The industrial world is witnessing an unprecedented explosion in sensor data volumes, velocity and variety. The chemical industry, oil and gas industry, manufacturing industry among many others are piling on production data from hundreds and thousands of sensors installed on their assets and processes. Adding to this data deluge, machine manufacturers are embedding sensors into their products in order to collect real-time data for fault diagnosis and prediction. It is anticipated that these enormous volumes of sensor data can be harnessed in order to gain actionable insights. Reliable actionable insights can be of great value to the organization, and some of its grand promises are to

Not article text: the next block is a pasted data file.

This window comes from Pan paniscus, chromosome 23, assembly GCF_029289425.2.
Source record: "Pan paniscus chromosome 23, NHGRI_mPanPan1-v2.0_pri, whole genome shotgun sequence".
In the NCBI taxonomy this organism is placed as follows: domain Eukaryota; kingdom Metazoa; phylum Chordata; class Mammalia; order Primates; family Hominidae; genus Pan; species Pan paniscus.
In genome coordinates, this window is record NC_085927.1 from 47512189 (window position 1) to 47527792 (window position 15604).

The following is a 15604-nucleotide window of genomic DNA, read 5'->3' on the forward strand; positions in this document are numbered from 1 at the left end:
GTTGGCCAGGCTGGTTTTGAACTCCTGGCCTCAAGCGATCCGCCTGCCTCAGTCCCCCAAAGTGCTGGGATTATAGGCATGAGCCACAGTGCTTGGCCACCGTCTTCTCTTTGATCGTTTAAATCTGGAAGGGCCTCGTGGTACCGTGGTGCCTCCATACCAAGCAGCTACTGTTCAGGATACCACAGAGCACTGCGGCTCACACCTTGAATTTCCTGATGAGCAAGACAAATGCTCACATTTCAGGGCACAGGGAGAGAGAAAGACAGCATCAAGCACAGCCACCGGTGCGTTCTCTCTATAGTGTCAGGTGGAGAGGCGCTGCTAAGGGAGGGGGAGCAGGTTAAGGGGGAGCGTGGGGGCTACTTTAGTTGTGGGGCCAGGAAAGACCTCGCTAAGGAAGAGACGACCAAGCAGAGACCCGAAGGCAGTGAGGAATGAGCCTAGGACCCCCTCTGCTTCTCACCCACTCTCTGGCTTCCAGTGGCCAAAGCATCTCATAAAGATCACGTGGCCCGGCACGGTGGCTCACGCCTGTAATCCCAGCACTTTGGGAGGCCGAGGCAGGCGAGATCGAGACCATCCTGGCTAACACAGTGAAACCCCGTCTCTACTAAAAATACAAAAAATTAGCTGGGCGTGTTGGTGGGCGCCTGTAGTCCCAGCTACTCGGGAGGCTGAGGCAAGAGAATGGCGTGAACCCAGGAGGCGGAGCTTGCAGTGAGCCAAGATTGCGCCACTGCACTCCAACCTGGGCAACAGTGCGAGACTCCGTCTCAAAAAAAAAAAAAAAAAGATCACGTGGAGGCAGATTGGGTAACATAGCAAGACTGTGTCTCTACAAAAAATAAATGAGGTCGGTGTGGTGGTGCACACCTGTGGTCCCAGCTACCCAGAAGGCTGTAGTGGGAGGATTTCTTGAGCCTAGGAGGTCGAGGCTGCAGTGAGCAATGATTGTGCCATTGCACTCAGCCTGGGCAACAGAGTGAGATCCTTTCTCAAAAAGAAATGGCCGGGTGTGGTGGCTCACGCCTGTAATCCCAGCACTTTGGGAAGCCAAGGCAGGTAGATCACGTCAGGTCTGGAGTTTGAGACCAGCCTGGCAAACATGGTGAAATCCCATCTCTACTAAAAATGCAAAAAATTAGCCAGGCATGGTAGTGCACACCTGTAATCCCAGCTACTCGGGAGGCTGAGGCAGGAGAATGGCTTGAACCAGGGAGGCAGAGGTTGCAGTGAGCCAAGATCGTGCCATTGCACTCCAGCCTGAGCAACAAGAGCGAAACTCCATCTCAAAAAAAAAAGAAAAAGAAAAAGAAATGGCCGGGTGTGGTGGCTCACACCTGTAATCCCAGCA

- Improve production efficiency by at least 20%
- Decrease downtime by 50%
- Reduce maintenance costs by 20%
Despite the promises, less than 5% of the industrial organizations have mature data-driven practices for harnessing data for reliable insights. Many organizations find traditional analytic tools like spreadsheets to be inadequate for taming the complex data at hand and for deriving reliable insights. In this light, it is important to revisit the fundamentals in order to realize digitalization and to build reliable and scalable AI applications for industrial applications. To this end, it is critical to ask the following.
- Do the organizations and their experts have the right tools to explore these opportunities?
- Do the organizations and their experts have the right tools to understand the quality of their data and the information in it?
- Are their experts able to process this data with their valuable domain-knowledge in a scalable way?